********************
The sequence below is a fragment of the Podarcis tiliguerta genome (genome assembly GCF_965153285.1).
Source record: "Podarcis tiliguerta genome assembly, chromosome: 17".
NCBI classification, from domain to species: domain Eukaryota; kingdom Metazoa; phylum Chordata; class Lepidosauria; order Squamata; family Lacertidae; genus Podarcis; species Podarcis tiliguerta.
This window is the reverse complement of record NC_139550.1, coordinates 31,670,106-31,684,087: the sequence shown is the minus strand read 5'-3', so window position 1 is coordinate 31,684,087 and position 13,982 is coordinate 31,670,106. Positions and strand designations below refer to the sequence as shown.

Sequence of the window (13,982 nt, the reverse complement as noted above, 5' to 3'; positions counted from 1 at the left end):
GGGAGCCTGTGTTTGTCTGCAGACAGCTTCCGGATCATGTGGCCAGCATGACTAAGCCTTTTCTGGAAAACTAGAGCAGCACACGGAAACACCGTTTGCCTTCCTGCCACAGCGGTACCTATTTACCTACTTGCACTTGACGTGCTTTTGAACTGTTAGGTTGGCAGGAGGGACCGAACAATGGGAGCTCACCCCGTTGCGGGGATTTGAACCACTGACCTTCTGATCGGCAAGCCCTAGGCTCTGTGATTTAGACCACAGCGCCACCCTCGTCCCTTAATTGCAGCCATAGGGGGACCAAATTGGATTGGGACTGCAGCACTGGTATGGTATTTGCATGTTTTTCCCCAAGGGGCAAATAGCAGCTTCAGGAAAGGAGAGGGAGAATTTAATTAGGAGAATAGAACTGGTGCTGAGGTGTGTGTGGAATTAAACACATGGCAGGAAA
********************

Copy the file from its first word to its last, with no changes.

The sequence below is a fragment of the Podarcis tiliguerta genome (genome assembly GCF_965153285.1).
Source record: "Podarcis tiliguerta genome assembly, chromosome: 17".
NCBI classification, from domain to species: domain Eukaryota; kingdom Metazoa; phylum Chordata; class Lepidosauria; order Squamata; family Lacertidae; genus Podarcis; species Podarcis tiliguerta.
This window is the reverse complement of record NC_139550.1, coordinates 31,670,106-31,684,087: the sequence shown is the minus strand read 5'-3', so window position 1 is coordinate 31,684,087 and position 13,982 is coordinate 31,670,106. Positions and strand designations below refer to the sequence as shown.

Sequence of the window (13,982 nt, the reverse complement as noted above, 5' to 3'; positions counted from 1 at the left end):
GGGAGCCTGTGTTTGTCTGCAGACAGCTTCCGGATCATGTGGCCAGCATGACTAAGCCTTTTCTGGAAAACTAGAGCAGCACACGGAAACACCGTTTGCCTTCCTGCCACAGCGGTACCTATTTACCTACTTGCACTTGACGTGCTTTTGAACTGTTAGGTTGGCAGGAGGGACCGAACAATGGGAGCTCACCCCGTTGCGGGGATTTGAACCACTGACCTTCTGATCGGCAAGCCCTAGGCTCTGTGATTTAGACCACAGCGCCACCCTCGTCCCTTAATTGCAGCCATAGGGGGACCAAATTGGATTGGGACTGCAGCACTGGTATGGTATTTGCATGTTTTTCCCCAAGGGGCAAATAGCAGCTTCAGGAAAGGAGAGGGAGAATTTAATTAGGAGAATAGAACTGGTGCTGAGGTGTGTGTGGAATTAAACACATGGCAGGAAA